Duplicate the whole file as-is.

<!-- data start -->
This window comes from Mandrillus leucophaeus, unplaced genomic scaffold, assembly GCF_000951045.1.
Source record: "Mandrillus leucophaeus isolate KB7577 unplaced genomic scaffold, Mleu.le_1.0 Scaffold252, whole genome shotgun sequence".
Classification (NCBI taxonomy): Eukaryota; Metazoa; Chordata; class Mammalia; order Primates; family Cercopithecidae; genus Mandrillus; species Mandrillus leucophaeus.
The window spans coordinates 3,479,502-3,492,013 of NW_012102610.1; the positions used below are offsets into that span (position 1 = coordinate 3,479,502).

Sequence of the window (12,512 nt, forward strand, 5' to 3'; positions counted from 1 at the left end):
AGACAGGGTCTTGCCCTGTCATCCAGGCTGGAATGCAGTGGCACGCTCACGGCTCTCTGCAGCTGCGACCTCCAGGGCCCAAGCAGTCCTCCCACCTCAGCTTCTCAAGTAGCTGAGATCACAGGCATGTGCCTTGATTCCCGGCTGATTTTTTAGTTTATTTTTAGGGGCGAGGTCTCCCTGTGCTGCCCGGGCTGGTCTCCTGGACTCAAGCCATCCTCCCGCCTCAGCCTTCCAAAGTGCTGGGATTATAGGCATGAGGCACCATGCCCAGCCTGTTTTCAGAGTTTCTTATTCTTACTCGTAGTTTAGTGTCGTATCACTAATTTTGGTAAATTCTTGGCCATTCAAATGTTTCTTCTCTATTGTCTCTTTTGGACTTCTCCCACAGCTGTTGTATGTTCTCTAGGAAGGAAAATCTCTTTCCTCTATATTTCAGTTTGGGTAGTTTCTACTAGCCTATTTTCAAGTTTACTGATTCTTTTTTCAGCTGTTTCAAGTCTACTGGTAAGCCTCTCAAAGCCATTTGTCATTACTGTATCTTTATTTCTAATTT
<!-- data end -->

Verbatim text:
This window comes from Mandrillus leucophaeus, unplaced genomic scaffold, assembly GCF_000951045.1.
Source record: "Mandrillus leucophaeus isolate KB7577 unplaced genomic scaffold, Mleu.le_1.0 Scaffold252, whole genome shotgun sequence".
Classification (NCBI taxonomy): Eukaryota; Metazoa; Chordata; class Mammalia; order Primates; family Cercopithecidae; genus Mandrillus; species Mandrillus leucophaeus.
The window spans coordinates 3,479,502-3,492,013 of NW_012102610.1; the positions used below are offsets into that span (position 1 = coordinate 3,479,502).

Sequence of the window (12,512 nt, forward strand, 5' to 3'; positions counted from 1 at the left end):
AGACAGGGTCTTGCCCTGTCATCCAGGCTGGAATGCAGTGGCACGCTCACGGCTCTCTGCAGCTGCGACCTCCAGGGCCCAAGCAGTCCTCCCACCTCAGCTTCTCAAGTAGCTGAGATCACAGGCATGTGCCTTGATTCCCGGCTGATTTTTTAGTTTATTTTTAGGGGCGAGGTCTCCCTGTGCTGCCCGGGCTGGTCTCCTGGACTCAAGCCATCCTCCCGCCTCAGCCTTCCAAAGTGCTGGGATTATAGGCATGAGGCACCATGCCCAGCCTGTTTTCAGAGTTTCTTATTCTTACTCGTAGTTTAGTGTCGTATCACTAATTTTGGTAAATTCTTGGCCATTCAAATGTTTCTTCTCTATTGTCTCTTTTGGACTTCTCCCACAGCTGTTGTATGTTCTCTAGGAAGGAAAATCTCTTTCCTCTATATTTCAGTTTGGGTAGTTTCTACTAGCCTATTTTCAAGTTTACTGATTCTTTTTTCAGCTGTTTCAAGTCTACTGGTAAGCCTCTCAAAGCCATTTGTCATTACTGTATCTTTATTTCTAATTT